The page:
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Hi Ian, my husband has fallen on a jetty, he has broken his ribs,it had been raining and our jetty was very slippy. Our jettys have not been replaced like all the others. There is a disclaimer as you walk on the jetty.

Ian Morris

Do you know why this jetty had not been replaced and whether the replacement jetty’s would make such a fall less likely? Unless the jetty in question has been reported as hazardous and in need of repair/attention prior to the incident, it is unlikely that it would be possible to succeed with a claim.

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Hi Ian,
I was just doing a quick trawl on the internet regarding disclaimers and came across your article above and your replies to posts. As a H&S professional I just wanted to say that this is a good, balanced and informative review of the use of disclaimers. Also good advice to the posts below. Thanks.
Brod Paul CMIOSH, FIIRSM, FIIAI, MIFireE, MIFSM

Ian Morris

Thank you for your comment.

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I am going on a training day for work and have been informed that I am to take a colleague. How can I state that I take no responsibility for their welfare?

Ian Morris

Your employer cannot compel you to provide transport for a colleague, but by simply providing a lift in your car or by being asked to go to the training with a colleague, you are not liable for their welfare.

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On one side of our block of flats there is a steep slope going down to the basement. It can be seen clearly as one approaches from the entrance to the grounds. However, if one approaches from the garden side, there is a line of bricks where the grass ends and the drop is not seen from that angle. We are intending to put up a danger notice with a picture of someone falling. Would we be liable if someone then fell after the notice went up?

Ian Morris

Who owns the land in question? If there is a walkway that could lead to someone unexpectedly falling over the small wall and down the bank (perhaps in the dark), then erecting a fence would be the right course of action. However, if it is a grassed area and not designed to be a pedestrian access, any person who were to then fall down the bank is likely to be seen to have been the author of their own demise so to speak. Erecting a clear warning sign ahead of and directly at the top of the bank/by the wall would be a sensible move.

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We are small group of woman doing dance exercise in a hall. There isn’t a teacher. Will a disclaimer, signed by everyone be sufficient?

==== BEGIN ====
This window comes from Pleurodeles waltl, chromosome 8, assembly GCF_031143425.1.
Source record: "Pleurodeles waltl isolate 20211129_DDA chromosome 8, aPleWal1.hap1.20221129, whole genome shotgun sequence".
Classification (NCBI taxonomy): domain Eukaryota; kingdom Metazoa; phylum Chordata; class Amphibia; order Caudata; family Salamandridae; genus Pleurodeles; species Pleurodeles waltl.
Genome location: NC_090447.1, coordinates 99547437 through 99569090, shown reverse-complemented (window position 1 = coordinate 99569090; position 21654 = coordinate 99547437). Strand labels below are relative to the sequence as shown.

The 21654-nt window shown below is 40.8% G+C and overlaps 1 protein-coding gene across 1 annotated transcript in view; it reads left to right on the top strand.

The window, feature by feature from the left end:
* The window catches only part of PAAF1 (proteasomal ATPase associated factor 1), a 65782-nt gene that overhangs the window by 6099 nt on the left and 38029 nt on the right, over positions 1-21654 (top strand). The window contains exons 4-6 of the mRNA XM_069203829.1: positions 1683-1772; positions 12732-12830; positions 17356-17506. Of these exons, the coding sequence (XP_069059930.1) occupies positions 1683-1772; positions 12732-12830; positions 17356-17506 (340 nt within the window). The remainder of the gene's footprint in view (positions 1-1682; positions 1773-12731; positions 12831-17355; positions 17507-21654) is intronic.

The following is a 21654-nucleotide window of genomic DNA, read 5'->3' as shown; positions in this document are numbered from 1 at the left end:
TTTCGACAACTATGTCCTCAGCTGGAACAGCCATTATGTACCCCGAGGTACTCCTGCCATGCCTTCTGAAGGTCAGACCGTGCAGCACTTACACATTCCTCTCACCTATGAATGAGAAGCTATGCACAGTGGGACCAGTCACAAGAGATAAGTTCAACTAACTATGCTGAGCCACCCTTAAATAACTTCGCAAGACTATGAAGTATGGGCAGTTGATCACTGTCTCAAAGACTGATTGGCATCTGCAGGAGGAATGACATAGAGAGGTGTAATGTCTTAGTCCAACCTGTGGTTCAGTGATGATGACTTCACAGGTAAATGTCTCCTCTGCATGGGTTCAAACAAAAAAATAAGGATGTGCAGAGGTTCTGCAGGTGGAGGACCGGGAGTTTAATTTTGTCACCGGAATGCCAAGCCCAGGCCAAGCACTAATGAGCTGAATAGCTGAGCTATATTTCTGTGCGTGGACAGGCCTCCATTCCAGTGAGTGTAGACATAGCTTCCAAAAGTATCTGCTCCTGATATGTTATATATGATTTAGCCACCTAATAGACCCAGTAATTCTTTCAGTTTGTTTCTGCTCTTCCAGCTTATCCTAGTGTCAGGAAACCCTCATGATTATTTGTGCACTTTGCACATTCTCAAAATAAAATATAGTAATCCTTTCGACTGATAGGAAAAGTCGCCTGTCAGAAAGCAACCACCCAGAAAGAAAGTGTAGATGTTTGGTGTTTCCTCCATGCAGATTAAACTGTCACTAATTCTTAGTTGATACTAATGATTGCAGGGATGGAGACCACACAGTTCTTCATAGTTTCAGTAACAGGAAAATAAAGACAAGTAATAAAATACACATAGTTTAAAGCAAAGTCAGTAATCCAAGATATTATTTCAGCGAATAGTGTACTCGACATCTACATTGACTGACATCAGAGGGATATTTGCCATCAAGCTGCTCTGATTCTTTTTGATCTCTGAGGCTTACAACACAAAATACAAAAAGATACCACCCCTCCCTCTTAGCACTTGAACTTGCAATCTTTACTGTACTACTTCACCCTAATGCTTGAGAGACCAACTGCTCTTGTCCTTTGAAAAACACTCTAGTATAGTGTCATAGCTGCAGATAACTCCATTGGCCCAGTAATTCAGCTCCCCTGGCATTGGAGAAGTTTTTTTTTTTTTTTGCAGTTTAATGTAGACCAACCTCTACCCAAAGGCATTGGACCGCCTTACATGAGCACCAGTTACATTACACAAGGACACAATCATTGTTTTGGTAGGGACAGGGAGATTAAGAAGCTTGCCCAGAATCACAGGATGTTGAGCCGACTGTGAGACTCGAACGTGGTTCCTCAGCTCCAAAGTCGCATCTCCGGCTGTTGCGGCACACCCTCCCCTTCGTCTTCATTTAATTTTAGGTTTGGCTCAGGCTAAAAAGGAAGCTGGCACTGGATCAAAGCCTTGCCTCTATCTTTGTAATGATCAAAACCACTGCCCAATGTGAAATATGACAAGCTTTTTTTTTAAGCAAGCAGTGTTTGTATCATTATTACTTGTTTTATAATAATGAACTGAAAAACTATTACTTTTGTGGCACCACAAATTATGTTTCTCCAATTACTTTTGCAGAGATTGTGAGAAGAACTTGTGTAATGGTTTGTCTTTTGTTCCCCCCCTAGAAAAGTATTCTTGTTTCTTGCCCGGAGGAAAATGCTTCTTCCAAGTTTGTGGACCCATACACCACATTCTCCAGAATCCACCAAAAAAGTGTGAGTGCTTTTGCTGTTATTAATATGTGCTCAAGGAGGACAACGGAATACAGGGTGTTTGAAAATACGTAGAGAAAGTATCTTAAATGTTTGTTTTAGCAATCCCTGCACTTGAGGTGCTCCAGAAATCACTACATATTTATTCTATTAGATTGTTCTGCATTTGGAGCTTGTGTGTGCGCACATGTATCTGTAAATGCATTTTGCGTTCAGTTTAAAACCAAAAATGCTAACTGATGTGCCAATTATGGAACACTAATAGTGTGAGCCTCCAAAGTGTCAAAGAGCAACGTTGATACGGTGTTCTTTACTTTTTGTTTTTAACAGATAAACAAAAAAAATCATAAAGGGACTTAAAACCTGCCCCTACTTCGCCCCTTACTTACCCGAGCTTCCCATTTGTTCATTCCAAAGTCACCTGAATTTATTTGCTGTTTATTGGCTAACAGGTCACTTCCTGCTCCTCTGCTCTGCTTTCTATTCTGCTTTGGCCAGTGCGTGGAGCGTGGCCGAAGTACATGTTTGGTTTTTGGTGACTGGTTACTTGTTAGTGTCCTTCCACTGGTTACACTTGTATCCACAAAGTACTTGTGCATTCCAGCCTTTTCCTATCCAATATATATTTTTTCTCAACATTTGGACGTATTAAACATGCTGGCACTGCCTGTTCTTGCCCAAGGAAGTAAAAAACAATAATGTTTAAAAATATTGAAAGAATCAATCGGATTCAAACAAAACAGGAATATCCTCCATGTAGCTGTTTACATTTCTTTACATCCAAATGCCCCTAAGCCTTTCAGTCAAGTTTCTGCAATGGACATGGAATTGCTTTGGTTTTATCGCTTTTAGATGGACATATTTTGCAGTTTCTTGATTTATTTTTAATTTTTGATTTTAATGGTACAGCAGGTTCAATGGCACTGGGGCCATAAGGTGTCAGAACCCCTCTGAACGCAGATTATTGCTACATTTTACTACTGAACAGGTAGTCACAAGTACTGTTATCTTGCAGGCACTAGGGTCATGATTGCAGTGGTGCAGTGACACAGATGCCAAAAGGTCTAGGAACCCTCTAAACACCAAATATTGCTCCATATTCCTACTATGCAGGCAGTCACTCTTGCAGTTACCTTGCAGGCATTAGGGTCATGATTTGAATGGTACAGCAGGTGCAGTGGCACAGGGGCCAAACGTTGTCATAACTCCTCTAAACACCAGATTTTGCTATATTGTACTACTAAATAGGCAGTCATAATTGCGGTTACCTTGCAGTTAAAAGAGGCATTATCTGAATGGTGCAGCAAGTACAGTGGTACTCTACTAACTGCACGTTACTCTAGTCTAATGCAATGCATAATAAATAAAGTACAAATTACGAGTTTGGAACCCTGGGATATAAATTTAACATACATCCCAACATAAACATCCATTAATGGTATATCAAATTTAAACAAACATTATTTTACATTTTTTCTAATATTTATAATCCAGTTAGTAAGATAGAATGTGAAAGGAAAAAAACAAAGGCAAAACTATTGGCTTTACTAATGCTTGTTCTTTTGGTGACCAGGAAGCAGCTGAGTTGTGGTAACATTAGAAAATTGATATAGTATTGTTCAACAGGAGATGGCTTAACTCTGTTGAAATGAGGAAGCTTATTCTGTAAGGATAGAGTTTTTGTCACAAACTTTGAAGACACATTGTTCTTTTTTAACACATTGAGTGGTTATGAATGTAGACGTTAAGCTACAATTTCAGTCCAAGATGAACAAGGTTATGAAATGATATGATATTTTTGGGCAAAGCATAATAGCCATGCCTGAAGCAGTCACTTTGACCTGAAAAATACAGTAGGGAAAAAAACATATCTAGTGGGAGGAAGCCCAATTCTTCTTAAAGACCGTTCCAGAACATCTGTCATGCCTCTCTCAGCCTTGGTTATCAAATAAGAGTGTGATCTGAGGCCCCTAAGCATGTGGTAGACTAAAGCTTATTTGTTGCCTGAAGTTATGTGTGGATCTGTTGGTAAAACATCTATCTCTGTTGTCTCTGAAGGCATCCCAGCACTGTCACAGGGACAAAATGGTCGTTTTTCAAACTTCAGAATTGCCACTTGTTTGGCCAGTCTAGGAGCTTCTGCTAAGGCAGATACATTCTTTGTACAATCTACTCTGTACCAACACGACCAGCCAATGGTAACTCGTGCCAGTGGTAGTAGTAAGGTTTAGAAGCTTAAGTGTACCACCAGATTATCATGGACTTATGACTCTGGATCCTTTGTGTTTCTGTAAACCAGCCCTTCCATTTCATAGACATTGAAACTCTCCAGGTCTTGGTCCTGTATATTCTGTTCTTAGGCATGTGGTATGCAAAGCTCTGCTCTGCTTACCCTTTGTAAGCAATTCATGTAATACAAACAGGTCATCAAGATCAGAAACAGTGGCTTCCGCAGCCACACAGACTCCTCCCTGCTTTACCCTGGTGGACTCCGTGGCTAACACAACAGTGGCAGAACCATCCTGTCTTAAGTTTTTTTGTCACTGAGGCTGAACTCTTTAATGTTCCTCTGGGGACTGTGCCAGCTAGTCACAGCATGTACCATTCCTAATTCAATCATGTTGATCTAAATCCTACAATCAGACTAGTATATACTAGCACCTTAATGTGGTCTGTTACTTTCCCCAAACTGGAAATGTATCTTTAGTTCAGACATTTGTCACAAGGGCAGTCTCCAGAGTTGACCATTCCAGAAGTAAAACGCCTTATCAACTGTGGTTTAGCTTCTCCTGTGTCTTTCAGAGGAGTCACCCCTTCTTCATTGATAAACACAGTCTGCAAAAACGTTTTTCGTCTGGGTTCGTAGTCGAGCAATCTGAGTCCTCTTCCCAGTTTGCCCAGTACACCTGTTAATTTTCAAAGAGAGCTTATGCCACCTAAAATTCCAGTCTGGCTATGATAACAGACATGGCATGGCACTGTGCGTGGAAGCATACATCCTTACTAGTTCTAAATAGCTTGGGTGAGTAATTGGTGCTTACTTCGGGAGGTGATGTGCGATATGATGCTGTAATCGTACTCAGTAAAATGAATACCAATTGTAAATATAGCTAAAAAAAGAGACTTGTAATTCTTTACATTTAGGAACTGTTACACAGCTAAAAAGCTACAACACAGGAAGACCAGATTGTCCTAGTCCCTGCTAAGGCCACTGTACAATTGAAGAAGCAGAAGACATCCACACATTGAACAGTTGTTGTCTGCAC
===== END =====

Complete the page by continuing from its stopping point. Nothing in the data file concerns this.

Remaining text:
Ian Morris

If you are simply a group convening for the purpose of friendly voluntary exercise/activity, there is unlikely to be any need for any disclaimer. Of course, there is a risk of injury as a result of undertaking an activity such as dance (soft tissue injuries, ankle sprains, muscle pulls etc), but in such circumstances, the only way any such injury could form the basis of a personal injury claim would be if there was a problem with the venue in question – such as floor damage or building disrepair. In which case any claim would be against the organisation responsible for the management and maintenance of the hall.

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We run an allotment where people bring their own Mowers Rotovators Tillers strimmers etc can we as an association put a sign up saying we accept no responsibility for Injuries incurred by use of your own Electrical or Mechanical equipment whilst on this site

Ian Morris

You are well within your rights to erect such a disclaimer.

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I was injured on a water obstacle course had 2 surgeries on my leg . Have evidence with a picture my injuries are due to negligence. I am told from the owner has no insurance and that I did sign a disclaimer.
If he doesn’t have insurance have I any way to make a claim with no insurance ?
Regards

Ian Morris

Is this a water obstacle course that is open to and marketed to the public? If so, one would expect them to have suitable insurance cover in place.

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Many thanks for your speedy reply to my question it clears things up for us. I agree the club have been generous in their offer.

Ian Morris

You are welcome, I hope you enjoy the free night away and that the insurers are speedy in setting the claims for vehicle damage and theft.

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Hi our local village is hoping to hold a plant trail to raise money for charity and encourage people to grow plants.
Residents who grow extra plants will offer the plants for free (donations for charity accepted in a collection pot) on their driveways.

We publish a poster with the day of the trail and the locations / route of the trail.
Would we need any form of insurance? People participating in the trail will be walking cycling or running along the public highway until they get to the individual locations then stand on the driveway to choose the plants they want.

We could do a risk assessment for each plant location and a disclaimer? Do you think this would suffice? Are we just responsible/liable for the time they are on the driveways?

Ian Morris

It is hard to see how you or any of the plant providers could be liable for injury or loss of a participant in such an event. However, it is prudent to ensure that every location is checked to make sure that there are no obvious tripping hazards or risks of injury to those taking part. If any site does present a risk of injury – perhaps some uneven surfaces or steps, erecting a clear hazard warning sign regarding said risks at the entrance to the site would be a good move.